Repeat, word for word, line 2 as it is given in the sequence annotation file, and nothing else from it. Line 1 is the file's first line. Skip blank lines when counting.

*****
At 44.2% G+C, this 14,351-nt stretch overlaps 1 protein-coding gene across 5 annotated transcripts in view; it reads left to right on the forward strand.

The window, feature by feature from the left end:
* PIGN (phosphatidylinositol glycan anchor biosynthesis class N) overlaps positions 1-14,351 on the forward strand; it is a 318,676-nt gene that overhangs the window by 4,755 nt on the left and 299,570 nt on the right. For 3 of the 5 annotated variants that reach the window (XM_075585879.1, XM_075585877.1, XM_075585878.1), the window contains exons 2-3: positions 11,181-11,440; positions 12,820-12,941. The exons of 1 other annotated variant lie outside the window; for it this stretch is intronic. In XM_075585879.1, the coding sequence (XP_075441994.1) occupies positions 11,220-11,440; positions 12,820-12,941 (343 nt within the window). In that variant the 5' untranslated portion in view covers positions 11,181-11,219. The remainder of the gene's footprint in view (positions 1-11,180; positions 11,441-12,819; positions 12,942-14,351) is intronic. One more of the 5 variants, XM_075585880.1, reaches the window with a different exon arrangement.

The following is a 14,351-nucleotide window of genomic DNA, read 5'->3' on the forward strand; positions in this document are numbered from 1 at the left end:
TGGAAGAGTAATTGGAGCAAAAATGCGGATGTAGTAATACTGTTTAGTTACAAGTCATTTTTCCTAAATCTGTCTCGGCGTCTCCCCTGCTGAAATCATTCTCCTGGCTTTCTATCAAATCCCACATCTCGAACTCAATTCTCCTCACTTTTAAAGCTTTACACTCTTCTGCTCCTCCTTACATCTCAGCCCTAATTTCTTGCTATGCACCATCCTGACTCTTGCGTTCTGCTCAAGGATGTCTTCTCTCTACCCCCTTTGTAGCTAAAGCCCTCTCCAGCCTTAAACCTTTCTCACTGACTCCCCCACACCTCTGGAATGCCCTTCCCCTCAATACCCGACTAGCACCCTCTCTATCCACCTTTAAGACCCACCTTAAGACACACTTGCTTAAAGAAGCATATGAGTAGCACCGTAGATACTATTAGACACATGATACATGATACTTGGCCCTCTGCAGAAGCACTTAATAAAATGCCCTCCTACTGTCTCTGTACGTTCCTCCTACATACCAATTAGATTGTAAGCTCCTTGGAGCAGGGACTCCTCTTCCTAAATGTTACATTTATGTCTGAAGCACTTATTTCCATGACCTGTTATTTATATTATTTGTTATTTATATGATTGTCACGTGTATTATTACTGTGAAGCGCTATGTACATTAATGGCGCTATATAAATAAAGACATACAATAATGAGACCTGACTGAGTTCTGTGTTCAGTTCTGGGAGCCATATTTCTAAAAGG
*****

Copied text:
The window, feature by feature from the left end: